H.E.A.T. Watch may sound like a term used to describe summer's impending warm weather, but on the streets of Oakland, Calif., in areas actress Jada Pinkett Smith refers to as the "track," it represents help for the estimated 200,000 minors who fall victim to human trafficking and commercial sexual exploitation in the United States each year.
It's a crisis that Smith says her daughter, Willow, brought to her attention, and one that proves to be especially critical for young girls Willow's age.
On the eve of the U.S. State Department's 2012 human trafficking report, Smith sat down for an exclusive interview with The Huffington Post, sharing her knowledge of the trafficking crisis at hand and how an encounter with actress Salma Hayek prompted Smith to lend her own voice to the cause.
"We've always looked at human trafficking as being a problem over there, somewhere else, but it's actually happening inside of our borders ... in our own backyard," Smith said. For her, the battleground is Oakland, where she's been boning up on information and drawing up an advocacy plan.
Smith's efforts to stop trafficking parallel those of many others in the state, including representatives from Facebook and Microsoft who last month joined law enforcement and nonprofit leaders to create a new Department of Justice task force on human trafficking. Their goal is to devise best-practice guidelines for those combating human trafficking locally and online.
And in the age of Instagram and Foursquare, the Web is precisely what Smith says parents need to pay attention to. "The Internet is one of the biggest lures for young people getting caught up in human trafficking," she said. "I can't tell you how many stories I've heard about people who have met someone at a park or a mall and got snatched up, with their parents waiting for them in the parking lot!"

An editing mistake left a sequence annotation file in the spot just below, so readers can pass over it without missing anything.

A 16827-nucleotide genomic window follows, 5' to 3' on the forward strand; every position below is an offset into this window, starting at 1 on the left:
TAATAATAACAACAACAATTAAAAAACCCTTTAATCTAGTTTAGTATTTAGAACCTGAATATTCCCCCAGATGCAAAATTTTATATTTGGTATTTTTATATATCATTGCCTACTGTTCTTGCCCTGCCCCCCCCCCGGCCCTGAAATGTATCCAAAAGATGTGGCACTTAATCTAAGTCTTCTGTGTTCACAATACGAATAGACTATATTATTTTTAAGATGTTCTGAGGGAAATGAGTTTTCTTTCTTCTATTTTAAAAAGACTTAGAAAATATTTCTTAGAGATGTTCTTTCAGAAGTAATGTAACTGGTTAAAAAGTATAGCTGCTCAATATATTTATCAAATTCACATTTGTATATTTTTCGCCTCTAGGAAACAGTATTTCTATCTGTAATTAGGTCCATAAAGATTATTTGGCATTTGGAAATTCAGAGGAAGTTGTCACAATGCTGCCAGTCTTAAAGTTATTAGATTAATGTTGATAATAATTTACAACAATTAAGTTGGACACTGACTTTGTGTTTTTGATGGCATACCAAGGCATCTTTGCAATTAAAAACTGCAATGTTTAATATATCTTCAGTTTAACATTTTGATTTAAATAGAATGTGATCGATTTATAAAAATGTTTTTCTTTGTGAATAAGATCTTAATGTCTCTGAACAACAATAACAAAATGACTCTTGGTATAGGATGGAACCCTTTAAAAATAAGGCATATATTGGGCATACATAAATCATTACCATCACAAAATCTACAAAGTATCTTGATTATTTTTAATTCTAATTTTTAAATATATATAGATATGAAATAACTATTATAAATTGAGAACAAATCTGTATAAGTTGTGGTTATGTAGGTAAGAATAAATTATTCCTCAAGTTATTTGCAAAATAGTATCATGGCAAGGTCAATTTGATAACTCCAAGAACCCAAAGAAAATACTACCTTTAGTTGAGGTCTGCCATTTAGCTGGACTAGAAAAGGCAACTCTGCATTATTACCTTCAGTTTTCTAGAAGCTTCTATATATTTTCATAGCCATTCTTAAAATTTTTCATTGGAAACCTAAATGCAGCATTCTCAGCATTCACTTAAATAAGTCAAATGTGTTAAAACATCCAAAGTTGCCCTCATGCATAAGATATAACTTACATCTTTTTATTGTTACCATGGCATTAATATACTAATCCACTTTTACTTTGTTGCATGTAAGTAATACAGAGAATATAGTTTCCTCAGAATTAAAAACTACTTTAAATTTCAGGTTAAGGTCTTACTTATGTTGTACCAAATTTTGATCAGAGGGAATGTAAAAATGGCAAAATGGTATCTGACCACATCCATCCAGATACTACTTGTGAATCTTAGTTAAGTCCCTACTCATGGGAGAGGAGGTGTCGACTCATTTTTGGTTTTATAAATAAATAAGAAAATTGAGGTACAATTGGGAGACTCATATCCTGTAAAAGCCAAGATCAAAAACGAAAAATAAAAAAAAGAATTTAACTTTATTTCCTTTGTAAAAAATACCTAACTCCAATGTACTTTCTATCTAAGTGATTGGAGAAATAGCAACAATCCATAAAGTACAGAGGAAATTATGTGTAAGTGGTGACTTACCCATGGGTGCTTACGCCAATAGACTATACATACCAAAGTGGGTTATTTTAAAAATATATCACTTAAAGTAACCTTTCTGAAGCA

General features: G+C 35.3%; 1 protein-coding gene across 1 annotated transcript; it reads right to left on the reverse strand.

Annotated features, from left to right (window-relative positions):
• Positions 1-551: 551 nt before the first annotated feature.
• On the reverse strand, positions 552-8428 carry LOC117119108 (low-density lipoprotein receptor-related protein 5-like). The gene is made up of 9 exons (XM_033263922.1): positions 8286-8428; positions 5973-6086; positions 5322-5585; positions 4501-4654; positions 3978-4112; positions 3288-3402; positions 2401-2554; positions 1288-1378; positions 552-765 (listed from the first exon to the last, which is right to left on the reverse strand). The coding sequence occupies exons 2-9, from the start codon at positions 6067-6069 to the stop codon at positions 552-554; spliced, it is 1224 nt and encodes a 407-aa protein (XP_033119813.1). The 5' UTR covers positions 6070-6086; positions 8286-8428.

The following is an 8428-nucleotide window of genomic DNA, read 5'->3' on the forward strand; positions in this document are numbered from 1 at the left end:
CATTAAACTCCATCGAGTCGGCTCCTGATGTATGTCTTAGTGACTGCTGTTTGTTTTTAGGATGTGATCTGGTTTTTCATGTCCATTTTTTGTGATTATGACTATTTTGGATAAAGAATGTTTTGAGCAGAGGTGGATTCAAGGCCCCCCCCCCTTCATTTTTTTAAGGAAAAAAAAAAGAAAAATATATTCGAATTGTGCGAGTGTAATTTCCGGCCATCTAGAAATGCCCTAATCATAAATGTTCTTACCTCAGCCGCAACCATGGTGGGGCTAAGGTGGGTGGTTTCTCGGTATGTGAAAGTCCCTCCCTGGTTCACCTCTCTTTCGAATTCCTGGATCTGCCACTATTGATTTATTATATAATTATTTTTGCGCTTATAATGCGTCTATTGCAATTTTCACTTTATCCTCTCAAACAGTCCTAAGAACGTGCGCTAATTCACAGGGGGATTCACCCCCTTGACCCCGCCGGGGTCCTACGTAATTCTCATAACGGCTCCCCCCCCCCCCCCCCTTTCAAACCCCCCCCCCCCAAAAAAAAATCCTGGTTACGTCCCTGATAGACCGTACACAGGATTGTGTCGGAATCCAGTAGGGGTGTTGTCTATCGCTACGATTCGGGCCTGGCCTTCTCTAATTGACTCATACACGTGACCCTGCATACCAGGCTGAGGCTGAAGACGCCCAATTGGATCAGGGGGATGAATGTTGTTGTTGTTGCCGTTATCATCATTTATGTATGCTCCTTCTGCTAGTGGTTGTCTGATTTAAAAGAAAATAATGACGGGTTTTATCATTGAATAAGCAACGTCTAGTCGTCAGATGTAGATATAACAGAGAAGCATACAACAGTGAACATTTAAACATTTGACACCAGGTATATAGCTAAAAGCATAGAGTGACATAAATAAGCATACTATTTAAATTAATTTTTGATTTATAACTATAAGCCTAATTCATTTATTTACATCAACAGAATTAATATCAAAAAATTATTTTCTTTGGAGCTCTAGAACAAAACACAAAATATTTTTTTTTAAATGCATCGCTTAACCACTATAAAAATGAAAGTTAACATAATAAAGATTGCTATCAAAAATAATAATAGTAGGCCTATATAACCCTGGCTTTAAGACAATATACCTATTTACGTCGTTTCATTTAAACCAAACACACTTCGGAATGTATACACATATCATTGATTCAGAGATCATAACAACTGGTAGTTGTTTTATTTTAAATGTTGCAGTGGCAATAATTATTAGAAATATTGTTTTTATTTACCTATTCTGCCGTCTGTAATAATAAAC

"I think it's especially important in all communities. There are very, very high numbers of African-American and Latina women who are trafficked, but that's not to exclude white women or Asian women," she said.
With a perspective that "one woman is every woman," Smith is working instead to help others identify the face of trafficking.
"Modern-day slavery wears a different face because you don't see chains," she said, noting her movement's ironic timing with the 150th anniversary of the Emancipation Proclamation. "We have to be able to differentiate what trafficking looks like versus a gentleman coming into a hotel with his niece or daughter, or two girls sitting on a bus stop waiting for a bus and not for 'John'."
Smith points to some of the "faces" she's encountered -- children being sold by relatives their parents trust; immigrants being sold on the promise of a better life; and women being sold by men they love, a storyline that serves as the basis for a video she produced with actress and fellow activist Salma Hayek.
Here, Smith talks about her vision for the piece and what the Spanish lyrics mean: